Counting 30 gallons to the barrel,
and thoro is more, It means a slump
of 33,192370 gallons.
Counting only ten glasses to the gal
lon, It means a docroase of 831,928,700
Counting each drink flvo cents, 1'
shows that $16,590,455 less was spent
for beer in 1912 than in 1911.
There was an Increase In tho pro
duction of whisky, but tho bonded
warehouses are filled with the stuff,
and distillers are all "fussed up" be
cause the supply is far exceeding tho
Americans aro not all on tho water
wagon by any means, but more of
them are climbing aboard right along.
MEN WE WANT IN CONGRESS
Representatives Who Oppose Every
Measure Retarding Liquor Traf
fic Should Be Favored.
"There are many congressmen who
are opposed to our Interests and vqto
against every measure that looks to
ward the development and betterment
of our business, and vote for every
measure Introduced by the opposition.
I Intend that tho 250,444 saloonkeep
ers throughout the United States shall
know the records of these congress
men." M. F. Farley, President Na
tional Liquor Dealers' Association.
We must see to it that the antl
llquor men and' women in the 48
states also know the record of these
representatives. They are tho men
we want to send back to congress.
Bring your difficult Job work to
this office. We can do it.
We offer one Hundred Dollars
Reward for any case of Catarrh that
cannot be cured by Hall's Catarrh
tT. 3. CHENEY & CO.,
We, the unaersignod, have Known
F. J. Cheney for the last 15 years,
and believe him perfectly honorable
in all business transactions and fi
nancially able to cairy out any ob
ligations made by his firm.
NATIONAL BANK OF COMMERCE,
Hall's Catarrh Cure Is taken 1d
ternally, acting directly upon the
blood and mucous surfaces of the
system. Testimonial-) sent free.
Price 75 cents per bottle. Sold by
Take Hall's Family Pills for con
IS BOUND by ties off affection, honor and conscience to provide!
for his family, not
THE RECORDS in the offce of Register
city show the following surprising figures.
85.3 per cent, of adults persons leave NO estate.
-1.3 per cent, leave estates of
U.3 per cent, lcavo estates of
1.8 per cent, leavo estates of
1.8 per cent, leaves estates of ,'.
1.5 per cent, leavo estates of moro tliau
Are You Prepared for
A regular deposit
ness and contentment in
DON'T PUT OFF
PAY THREE PER CENT. INTEREST:
Open Saturday Evenings from
TEN BUSHELS INCREASE.
What Ten Bushels to the Acre In
crease Would Do for the State
National Crop Improvement Service.
An increase of ten bushels of corn
to the acre upon the 6,628,909 acres
planted in the state of Illinois in 1911,
at 40 cents per bushel, would have
produced an increase of wealth to the
state of $26,515,636.
An increase of ten bushels of wheat
to the acre upon 1,336,267 acres seed
ed in the state of Illinois in 1911,
would have produced an increase of
wealth to the state of $10,422,882.60.
An increase of ten bushels of oats
to the acre upon the 2,766,087 acres
seeded in the state of Illinois in 1911
would have produced an increase of
wealth to the state of $9,681,304.50.
An increase of ten bushels of rye to
the acre upon the 49,356 acres seeded
in the state of Illinois in 1911, would
have produced an increase of wealth
to the state of $360,298.80.
An increase of ten bushels of barley
to the acre upon the 33,274 acres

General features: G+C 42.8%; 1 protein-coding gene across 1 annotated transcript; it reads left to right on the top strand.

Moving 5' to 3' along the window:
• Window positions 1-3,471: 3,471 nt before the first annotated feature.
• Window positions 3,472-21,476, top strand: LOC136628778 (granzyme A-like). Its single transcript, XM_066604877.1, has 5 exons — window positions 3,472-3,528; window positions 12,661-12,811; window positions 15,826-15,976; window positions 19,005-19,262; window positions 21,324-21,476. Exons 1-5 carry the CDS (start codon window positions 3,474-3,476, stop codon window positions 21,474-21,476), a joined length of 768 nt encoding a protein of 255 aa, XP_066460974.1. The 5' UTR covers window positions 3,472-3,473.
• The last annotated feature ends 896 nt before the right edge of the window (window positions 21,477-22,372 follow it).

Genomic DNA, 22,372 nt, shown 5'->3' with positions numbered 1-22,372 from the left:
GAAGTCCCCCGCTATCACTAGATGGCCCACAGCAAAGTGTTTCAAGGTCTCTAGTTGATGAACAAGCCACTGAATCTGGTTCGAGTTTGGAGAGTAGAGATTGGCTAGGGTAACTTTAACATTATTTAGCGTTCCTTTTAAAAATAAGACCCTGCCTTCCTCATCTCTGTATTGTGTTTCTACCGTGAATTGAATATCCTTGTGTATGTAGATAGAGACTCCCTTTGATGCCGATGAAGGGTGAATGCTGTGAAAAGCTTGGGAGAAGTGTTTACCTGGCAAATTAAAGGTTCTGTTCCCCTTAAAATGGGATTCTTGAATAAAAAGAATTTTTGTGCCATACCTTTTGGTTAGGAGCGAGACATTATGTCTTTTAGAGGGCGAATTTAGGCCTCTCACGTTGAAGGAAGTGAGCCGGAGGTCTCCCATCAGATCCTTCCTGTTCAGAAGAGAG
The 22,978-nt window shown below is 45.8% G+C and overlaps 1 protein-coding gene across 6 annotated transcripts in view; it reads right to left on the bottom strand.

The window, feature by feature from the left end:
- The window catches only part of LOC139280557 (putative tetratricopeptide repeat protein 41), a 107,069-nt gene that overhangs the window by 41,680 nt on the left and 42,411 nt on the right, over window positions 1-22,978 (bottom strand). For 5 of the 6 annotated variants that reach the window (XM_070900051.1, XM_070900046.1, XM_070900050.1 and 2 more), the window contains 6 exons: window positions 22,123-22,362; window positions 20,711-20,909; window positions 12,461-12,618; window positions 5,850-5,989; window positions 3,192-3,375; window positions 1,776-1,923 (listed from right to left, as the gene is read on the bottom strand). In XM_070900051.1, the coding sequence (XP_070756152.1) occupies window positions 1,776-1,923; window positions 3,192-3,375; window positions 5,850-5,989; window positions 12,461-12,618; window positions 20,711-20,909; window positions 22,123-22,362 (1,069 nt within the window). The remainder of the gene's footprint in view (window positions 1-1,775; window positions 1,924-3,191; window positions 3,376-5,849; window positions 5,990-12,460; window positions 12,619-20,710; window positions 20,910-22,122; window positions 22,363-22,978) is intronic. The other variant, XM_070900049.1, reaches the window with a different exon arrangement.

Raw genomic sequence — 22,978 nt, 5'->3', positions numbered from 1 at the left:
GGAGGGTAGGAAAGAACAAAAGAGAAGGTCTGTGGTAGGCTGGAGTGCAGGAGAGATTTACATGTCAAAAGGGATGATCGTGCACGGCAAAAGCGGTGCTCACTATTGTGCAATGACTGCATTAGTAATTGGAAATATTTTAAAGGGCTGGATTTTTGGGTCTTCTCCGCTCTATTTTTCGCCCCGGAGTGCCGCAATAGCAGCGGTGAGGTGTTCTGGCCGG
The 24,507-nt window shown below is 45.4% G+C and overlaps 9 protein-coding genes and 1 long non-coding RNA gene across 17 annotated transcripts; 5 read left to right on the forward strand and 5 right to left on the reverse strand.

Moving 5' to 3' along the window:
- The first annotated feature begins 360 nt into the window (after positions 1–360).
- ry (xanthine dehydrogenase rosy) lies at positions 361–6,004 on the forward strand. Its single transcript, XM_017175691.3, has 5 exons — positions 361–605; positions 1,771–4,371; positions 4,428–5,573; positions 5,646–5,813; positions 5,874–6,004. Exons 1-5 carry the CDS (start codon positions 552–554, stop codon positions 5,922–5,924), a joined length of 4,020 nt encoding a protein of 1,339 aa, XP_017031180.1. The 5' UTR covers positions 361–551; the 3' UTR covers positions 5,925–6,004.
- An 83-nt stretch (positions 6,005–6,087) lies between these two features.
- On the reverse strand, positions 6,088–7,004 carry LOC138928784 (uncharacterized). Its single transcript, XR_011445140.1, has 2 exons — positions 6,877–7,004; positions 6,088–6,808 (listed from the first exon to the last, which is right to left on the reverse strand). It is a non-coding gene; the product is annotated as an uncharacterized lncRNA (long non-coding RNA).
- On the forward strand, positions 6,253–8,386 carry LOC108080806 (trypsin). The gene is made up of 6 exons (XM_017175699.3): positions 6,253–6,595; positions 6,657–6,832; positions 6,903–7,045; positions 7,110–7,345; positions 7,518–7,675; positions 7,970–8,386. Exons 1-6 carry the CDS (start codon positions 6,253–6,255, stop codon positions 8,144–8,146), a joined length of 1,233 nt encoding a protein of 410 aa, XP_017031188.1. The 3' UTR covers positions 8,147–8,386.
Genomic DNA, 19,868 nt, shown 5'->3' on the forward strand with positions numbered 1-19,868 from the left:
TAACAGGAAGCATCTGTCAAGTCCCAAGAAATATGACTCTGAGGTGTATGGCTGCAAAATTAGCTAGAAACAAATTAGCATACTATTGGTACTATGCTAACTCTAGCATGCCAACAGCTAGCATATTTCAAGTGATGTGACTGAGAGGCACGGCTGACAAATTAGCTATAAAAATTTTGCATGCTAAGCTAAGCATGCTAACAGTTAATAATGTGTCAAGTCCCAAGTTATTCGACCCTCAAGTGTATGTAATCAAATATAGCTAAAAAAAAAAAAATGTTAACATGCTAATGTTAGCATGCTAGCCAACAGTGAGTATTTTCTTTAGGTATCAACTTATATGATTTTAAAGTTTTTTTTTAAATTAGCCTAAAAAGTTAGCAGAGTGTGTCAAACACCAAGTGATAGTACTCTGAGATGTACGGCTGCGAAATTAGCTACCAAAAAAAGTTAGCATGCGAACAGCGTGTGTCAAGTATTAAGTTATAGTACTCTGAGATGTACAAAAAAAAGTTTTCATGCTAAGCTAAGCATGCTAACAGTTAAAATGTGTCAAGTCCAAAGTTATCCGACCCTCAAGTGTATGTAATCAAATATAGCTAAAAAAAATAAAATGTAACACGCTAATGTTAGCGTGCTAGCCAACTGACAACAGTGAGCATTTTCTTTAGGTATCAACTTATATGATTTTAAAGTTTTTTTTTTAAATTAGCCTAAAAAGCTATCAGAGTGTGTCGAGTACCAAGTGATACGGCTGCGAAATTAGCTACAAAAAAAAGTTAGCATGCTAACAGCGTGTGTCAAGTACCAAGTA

seeded in the state of Illinois in 1911
would have produced an increase of
wealth to the state of $286,192.
The' total wealth of the state from
the additional increase of ten bushels
to the acre of corn, wheat, oats, rye
and barley upon the acreage planted
in 1911 would have amounted to the
enormous sum of $47,246,312.
.WAYNE COUNTY SAVINGS BANK
The annual meeting of the stock
holders of the Wayne County Sav
ings Bank for the election of Direc
tors will be held at the banking office
TUESDAY, JANUARY 13, 1014,
between the hours of three and four
o'clock p. m.
H. S. SALMON, Cashier.
Honesdale, Fa., Dec. 23, 1913.
Ono Soluner, $000 Upright Piano, second hand.
One Penso .$100 Upright Pinno, second hand.
Ono Estoy Organ, second hand.
Ono Clilcago Cottago Organ, second hand.
Ono Norris & nydo Player Pinno, used.
Tills is nn 88 note $000.00 Player, used for demonstrating at thol
fair, etc. Will bo sold for $175.00, on easy terms.
One Sterling Organ $15.00
" $25.00 shop worn music
F. A. JENKINS
only during life, but after
every day means independence
Ilicatlio Hyomel It Medicates
---- 41H 11I3UMUI
, IK V rfkll If emit in n.wl
tt J. I AM
wt, nnnKn.l .... 1 .1 1 1
other troubles of tho breathing
gans when Poll, the druggist, will
you Hyomel with a guarantee to
fund the purchase price if it is
Hvomol Is a nlfiHRntit. Imrmloasi
t ui,uijii-u iil.UU liuaiiv tUIViD '
nntlRonMn mprllnntlnn wlilnli
1..... 4t. P A, . 1
smaii innaier. it effectively
nrnmntlv TpHavaq nil nntnri-linl
1 . le.i f . . . .
. 1. i- ., ,
uie nose, or money uacK
A nnmnlfitn TTvnmol 'nnffH
slsting of inhaler and a bottle
jnyomei, costs fi.uu, anu extra
ties, if afterwards needed, aro
i.. ,v uj a uau iiruuii:! nil iiiiiiiitii
M1 In t.n linnJ 1. 1 I
or inrants and any inflammatory .
ease 01 me Dreaming organs.
Dep. 30&Jan. C.
T ROTHONOTAItY'S NOTICE
Footwear Company has filed his
uiik in tuc uiiiu til i.iit-1 r nil ii
ll.ni 1 . 111 i.
UiUU. UIUL LiUO DUUIM Will MM HNH
Honesdale on the third Monday
W. J. BARNES,
n it. i
-M. uu xiui iiiiii: i,iiiii an liiii w i
m j 9 . -
ann near, ah i tan mntrn?. no nn nun
til, an ucnoucaicio. fivcijr inuy
Magazine, Canton, Ohio. 1
or roll cabinet $21.00 now
he has gone.
of Wills in a large
$300 to $1000
$1000 to $5000
. . .$5000 to $10,000
$10,000 to $25,000
now, and brings iiappi
7:30 to 8:30.
go., rrofcs., Buffalo, r. y.